Saturday, March 1, 2014

Film Review: Nebraska (2013)

Somewhere in Hollywood there's a big, colour-coded map of the USA that shows what kinds of stories are permitted to be filmed in various regions of the country. On this map New England (tinted green) gets WASPy warmedies like Hope Springs and On Golden Pond. The South (peach-colored) gets brassy, sassy women givin' folks a piece of their mind in Steel Magnolias and Fried Green Tomatoes. Big cities (marked with large gold stars) get all the hyper-kinetic action movies and the broadest comedies. This leaves the Midwest and the Plains states (slate grey). They get bleak, austere tales of plain-looking people who stare moodily from car windows, kitchen windows and store windows (the latter typically plastered with "Going Out Of Business" signs) at flat, treeless landscapes, lightly populated with other people staring gloomily out of windows. This is the land of films like Badlands, Fargo, The Last Picture Show and now Nebraska, which has followed the rules of Hollywood's USA map to the letter.

Director Alexander Payne's Nebraska is as cliche-riddled as the most generic buddy-cop action movie and three times as dull. The thin-as-dental-floss plot has old guy Woody trying to get from Montana to Nebraska to claim a Publisher's Clearing House-type prize of one million dollars that he thinks he's won (he hasn't). His son drives him to Nebraska, and along the way there's a family reunion, of sorts, and, inevitably, a tepid father-son reconciliation moment at the very end. All the road movie and father-son relationship tropes are on full display: bickering; surprise revelations about dad's past; quirky characters; scenic detours along the way; and a settling of accounts with old enemies. And just to make sure all the cliche boxes are ticked, Nebraska gives us characters who are uniformly laconic, terse, and unemotional to the point of being catatonic. This, of course, is how Hollywood has traditionally viewed people who live in the "flyover states" and have the kind of jobs that involve manual labour and getting paid by the hour; and so in Nebraska the characters are essentially dead-eyed zombies, only instead of an appetite for brains they seek meatloaf. In short, what we have here are cartoonish caricatures, not characters. Payne wants us to snicker at most every character in his film; in fact, it's not going too far to say that he's actually showing contempt for them.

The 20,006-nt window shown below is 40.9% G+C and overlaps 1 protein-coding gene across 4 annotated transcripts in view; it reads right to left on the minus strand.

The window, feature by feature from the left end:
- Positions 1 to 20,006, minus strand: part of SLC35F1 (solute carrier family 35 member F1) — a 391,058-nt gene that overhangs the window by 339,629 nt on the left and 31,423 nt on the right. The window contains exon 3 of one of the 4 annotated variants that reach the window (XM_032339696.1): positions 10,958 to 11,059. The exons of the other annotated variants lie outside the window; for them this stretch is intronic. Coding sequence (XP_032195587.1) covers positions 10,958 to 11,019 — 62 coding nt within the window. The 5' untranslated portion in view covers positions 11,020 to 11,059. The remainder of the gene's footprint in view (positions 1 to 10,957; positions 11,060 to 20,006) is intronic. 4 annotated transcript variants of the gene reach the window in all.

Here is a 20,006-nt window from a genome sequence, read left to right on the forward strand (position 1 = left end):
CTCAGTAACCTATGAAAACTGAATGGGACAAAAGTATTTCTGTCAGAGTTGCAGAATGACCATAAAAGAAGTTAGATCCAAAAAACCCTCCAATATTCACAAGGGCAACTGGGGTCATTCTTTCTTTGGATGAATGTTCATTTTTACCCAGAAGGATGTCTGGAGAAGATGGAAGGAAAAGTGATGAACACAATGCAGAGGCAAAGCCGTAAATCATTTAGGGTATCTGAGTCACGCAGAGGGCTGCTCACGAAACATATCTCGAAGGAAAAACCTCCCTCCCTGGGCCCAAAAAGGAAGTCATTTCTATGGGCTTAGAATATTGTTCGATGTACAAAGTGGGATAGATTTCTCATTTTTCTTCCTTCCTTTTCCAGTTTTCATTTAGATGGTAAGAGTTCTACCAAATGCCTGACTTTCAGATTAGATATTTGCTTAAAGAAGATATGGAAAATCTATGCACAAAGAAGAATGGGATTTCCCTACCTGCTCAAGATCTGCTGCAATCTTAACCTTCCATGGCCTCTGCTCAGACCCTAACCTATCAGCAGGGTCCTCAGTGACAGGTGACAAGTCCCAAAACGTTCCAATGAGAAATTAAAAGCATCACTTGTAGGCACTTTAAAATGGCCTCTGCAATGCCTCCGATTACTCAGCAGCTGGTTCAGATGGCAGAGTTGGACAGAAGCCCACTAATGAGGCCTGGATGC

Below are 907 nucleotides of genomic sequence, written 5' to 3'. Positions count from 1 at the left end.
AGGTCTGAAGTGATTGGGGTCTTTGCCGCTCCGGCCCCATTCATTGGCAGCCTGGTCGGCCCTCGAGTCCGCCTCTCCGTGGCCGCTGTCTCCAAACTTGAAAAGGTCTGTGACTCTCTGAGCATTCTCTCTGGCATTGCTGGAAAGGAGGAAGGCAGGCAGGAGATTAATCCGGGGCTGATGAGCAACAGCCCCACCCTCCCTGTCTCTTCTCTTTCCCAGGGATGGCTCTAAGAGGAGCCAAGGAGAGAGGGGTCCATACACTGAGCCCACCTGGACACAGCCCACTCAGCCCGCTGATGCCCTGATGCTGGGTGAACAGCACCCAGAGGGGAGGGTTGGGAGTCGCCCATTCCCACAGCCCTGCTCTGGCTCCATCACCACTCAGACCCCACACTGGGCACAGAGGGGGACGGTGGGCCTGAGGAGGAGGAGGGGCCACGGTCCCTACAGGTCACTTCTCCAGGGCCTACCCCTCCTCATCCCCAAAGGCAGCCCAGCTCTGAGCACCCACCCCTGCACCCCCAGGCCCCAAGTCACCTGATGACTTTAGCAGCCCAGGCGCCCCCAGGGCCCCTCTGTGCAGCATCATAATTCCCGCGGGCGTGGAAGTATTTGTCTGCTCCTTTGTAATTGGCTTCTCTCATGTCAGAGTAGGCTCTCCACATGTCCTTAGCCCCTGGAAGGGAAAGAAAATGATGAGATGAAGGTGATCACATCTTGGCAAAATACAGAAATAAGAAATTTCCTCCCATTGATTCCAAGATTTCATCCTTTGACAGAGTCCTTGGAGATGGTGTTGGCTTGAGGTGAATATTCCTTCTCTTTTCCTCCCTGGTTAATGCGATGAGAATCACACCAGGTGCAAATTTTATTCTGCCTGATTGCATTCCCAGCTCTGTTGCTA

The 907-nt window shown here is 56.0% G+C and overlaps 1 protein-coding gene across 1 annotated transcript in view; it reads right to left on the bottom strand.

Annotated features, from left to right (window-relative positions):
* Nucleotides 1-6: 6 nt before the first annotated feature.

There isn't one moment or performance that rescues this film from total crapdom. The pace is lethargic, the humour is cheap and obvious, and the acting is all over the place in terms of tone. The key roles are done with professional polish, but the supporting characters give the impression they've been pulled in off the street. The disconnect in style between the two groups of actors is very jarring. Finally, why the hell is Bruce Dern up for a best actor Oscar? Is he nominated in a special category for Best Actors Who We All Thought Were Dead But It Turns Out They Aren't? All he does for most of the film is stare vacantly into the middle distance and say "What?" in a querulous voice whenever he's spoken to. Add this film to the long list of Hollywood products that see working class and lower-middle-class characters as something between buffoons and ciphers.

1 comment:

Lumpy Lang said...

Thanks for this very enjoyable review JC. Yeah... I had exactly the same vibe from the trailer, and so avoided the film. The numerous positive reviews it garnered also reflect the same demographic/class conceits I suspect.